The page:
Friday, December 09, 2005

Wall Street Journal: It's OK To Break The Law, the online version of The Journals editorial page, today printed a paragraph that is not only contradictory, but a blatant call for businesses to ignore the American immigration law just to enable the hiring of cheap labor.

Near the end of a piece headlined Immigration (Spin) Control the Journal states:

We get the same message from nearly every business executive who comes through our offices: Without immigrants, they couldn't possibly find enough willing workers to do the available work, no matter what the available wages. Yet Republicans seem intent not merely on increasing border patrols but also on further harassing law-abiding businesses that happen to hire illegals, as if anyone can tell the difference between real and fake immigration documents. Only Republicans would think it's smart politics to punish their supporters for hiring willing workers.

The Journal's theory of turning a blind eye toward the problem is nothing more then a cheap attempt to placate its readership, the big businesses that make a fortune by breaking the law and using illegals.

First, a law abiding company loses this label the second it knowingly or even unknowingly hires an illegal alien. Ignorance is not an excuse. It is a corporation's duty to investigate and ensure that the people they hire are who they say they are. If that requires a call to the Immigration and Naturalization Service then that is easy enough to accomplish. Considering the average employer already takes certain steps with a new hire, such as checking a resume or making sure a potential employee is not a criminal on the run, adding one more step is not that much of a hardship.

If a company, either large or small, were foolish enough to knowingly hire a car thief, burglar or bank robber they would be held accountable for their actions. Just because an illegal alien's crimminal activity is different does not make it correct.

This brings us to President Bush's answer to the problem, the guest worker policy. The Journal also supports this, as if this is an instant cure all for our illegal immigration woes. What this policy's backers refuse to consider is that most illegal aliens will not want come forward to take part in a system that will tax their pay and corporations will not want to hire people that force them to meet Federal pay and safety guidelines.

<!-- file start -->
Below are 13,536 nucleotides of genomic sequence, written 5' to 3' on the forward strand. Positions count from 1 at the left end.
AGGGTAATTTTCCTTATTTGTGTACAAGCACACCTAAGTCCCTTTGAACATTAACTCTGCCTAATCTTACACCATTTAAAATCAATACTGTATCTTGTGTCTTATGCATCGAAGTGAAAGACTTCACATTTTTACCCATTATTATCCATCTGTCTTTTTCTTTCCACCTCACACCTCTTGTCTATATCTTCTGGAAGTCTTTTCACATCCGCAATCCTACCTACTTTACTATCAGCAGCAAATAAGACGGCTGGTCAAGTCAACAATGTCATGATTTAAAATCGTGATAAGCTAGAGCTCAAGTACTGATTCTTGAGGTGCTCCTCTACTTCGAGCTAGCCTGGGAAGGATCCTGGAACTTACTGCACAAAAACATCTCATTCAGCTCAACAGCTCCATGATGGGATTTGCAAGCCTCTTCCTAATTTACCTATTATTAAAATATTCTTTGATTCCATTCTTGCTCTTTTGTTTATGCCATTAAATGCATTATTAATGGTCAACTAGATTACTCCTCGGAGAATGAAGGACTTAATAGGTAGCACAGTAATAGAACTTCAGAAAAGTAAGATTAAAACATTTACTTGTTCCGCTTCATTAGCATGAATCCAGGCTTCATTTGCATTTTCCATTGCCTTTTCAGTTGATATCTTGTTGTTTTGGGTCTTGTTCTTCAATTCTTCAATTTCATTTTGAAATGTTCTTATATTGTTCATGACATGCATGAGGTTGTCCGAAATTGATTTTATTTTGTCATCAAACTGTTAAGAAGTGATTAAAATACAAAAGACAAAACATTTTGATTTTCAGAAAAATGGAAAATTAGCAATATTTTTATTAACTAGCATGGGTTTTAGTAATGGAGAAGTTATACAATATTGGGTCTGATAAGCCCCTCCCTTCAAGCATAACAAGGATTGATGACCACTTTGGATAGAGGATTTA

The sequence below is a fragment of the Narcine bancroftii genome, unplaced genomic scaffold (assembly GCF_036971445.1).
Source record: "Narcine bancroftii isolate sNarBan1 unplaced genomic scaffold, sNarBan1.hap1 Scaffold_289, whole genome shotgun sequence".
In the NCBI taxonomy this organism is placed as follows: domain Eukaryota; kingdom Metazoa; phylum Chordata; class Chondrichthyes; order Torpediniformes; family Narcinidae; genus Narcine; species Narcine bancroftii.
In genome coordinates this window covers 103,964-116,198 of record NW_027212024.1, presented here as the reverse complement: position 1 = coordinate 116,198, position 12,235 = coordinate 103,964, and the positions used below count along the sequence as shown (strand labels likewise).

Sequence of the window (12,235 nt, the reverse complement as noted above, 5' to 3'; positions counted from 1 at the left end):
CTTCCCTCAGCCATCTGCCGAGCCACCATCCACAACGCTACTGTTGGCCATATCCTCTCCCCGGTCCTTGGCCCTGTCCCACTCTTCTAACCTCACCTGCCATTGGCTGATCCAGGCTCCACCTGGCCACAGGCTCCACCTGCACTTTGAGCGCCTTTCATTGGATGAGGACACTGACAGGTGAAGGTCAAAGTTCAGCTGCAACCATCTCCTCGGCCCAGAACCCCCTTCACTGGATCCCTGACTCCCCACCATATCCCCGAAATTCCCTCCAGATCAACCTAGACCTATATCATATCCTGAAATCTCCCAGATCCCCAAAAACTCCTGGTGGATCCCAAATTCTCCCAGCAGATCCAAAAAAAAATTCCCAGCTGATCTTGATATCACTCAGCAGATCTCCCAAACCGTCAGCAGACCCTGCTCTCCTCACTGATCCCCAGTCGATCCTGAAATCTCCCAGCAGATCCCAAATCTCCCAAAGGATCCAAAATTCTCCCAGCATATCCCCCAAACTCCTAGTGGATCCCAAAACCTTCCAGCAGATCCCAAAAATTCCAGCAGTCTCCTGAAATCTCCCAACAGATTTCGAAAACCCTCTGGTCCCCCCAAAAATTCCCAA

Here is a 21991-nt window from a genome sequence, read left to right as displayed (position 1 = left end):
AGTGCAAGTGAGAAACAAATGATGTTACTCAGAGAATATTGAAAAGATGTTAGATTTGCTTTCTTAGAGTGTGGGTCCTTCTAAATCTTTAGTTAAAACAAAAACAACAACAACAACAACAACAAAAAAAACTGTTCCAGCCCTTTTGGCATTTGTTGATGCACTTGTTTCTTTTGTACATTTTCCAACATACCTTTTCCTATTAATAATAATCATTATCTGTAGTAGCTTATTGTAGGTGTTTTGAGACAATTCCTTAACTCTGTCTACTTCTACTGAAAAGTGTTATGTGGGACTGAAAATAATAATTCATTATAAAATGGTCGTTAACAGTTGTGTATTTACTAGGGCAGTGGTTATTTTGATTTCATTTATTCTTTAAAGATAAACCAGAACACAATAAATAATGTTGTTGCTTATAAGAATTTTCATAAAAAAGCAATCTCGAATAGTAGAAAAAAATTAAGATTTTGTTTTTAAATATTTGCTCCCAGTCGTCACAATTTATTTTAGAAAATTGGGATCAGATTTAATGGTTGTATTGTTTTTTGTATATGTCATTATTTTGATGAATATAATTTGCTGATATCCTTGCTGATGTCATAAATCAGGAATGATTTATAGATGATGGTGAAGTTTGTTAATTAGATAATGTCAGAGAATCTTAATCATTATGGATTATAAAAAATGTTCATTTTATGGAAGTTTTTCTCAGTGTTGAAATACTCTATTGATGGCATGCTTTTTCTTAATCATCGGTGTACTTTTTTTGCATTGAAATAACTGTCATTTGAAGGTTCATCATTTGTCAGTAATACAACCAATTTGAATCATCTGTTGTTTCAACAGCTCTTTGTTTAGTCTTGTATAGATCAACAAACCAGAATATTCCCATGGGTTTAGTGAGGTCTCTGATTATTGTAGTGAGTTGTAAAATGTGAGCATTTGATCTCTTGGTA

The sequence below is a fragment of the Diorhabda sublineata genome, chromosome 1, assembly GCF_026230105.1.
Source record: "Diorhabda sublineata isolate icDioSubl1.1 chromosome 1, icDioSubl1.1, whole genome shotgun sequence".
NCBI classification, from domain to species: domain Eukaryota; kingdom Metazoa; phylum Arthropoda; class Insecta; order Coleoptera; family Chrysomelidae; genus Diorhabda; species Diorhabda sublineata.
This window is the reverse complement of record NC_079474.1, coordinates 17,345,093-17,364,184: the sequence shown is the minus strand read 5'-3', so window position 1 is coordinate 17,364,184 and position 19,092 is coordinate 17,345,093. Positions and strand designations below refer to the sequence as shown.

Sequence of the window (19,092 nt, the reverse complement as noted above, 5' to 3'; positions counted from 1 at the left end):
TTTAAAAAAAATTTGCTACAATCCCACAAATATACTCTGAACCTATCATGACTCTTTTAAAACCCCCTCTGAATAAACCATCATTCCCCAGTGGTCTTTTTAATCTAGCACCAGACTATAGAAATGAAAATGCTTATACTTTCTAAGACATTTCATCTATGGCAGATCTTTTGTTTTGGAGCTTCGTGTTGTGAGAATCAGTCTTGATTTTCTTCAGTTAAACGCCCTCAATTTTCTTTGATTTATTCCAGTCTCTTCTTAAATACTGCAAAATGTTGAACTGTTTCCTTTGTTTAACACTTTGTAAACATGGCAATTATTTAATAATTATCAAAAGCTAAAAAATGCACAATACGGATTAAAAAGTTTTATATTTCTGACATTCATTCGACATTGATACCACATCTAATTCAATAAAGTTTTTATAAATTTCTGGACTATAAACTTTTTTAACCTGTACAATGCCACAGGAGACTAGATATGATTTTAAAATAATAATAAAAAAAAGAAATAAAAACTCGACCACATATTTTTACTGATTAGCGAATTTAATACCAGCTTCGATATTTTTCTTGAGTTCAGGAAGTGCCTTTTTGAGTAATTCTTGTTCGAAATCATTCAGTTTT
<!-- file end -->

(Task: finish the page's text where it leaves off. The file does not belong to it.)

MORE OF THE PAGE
The entire reason for hiring illegals is to pay them low salaries and treat them like dirt knowing full well that they have no legal recourse. Once that benefit ends companies will either, stop hiring, look elsewhere for workers or simply continue their illegal practices. None of which solves the problem.

The next problem created by the guest worker policy is what to do with the 1o million or so out of work illegal aliens? These people are not going to jsut pack up and go home. They will stay here causing unknown amounts of trouble.

The answer to the illegal alien problem is extremely difficult. There are simply to many aliens to round up and ship home and, as noted, legalizing them does not fix the problem.

Those in favor of taking extreme measures to close our borders possibly have the only solution, but it alone will not work. Stopping the influx of people is the first step. Whether this requires a heavily guarded wall, land mines or the deployment of troops it has to be done. People have to realize that getting into this country is something not to be taken lightly and that once here you are not likely to find a job. In conjunction with tighter security, the U.S. should greatly increase the number of legal aliens allowed in from Cental and South America. Double the amount let in each year, this will keep the low-end of the job pool filled yet be a great deal less then the millions that sneak in each year.

The final step is strictly enforcing hiring practices by all types and sizes of businesses, effectively cutting illegal aliens out of the process. Businesses looking to staff their low paying jobs will have to add the extra burden treating these immigrants like true workers.

Time and the reality of the new situation will eventually take care of the illegals still in the country. Some might go home, some might intermarry with the newcomers, thus gaining their citizenship and others will keep working for companies willing to risk legal problems by taking them on, probably small businesses like landscapers and restaraunts, until they are caught and expelled.


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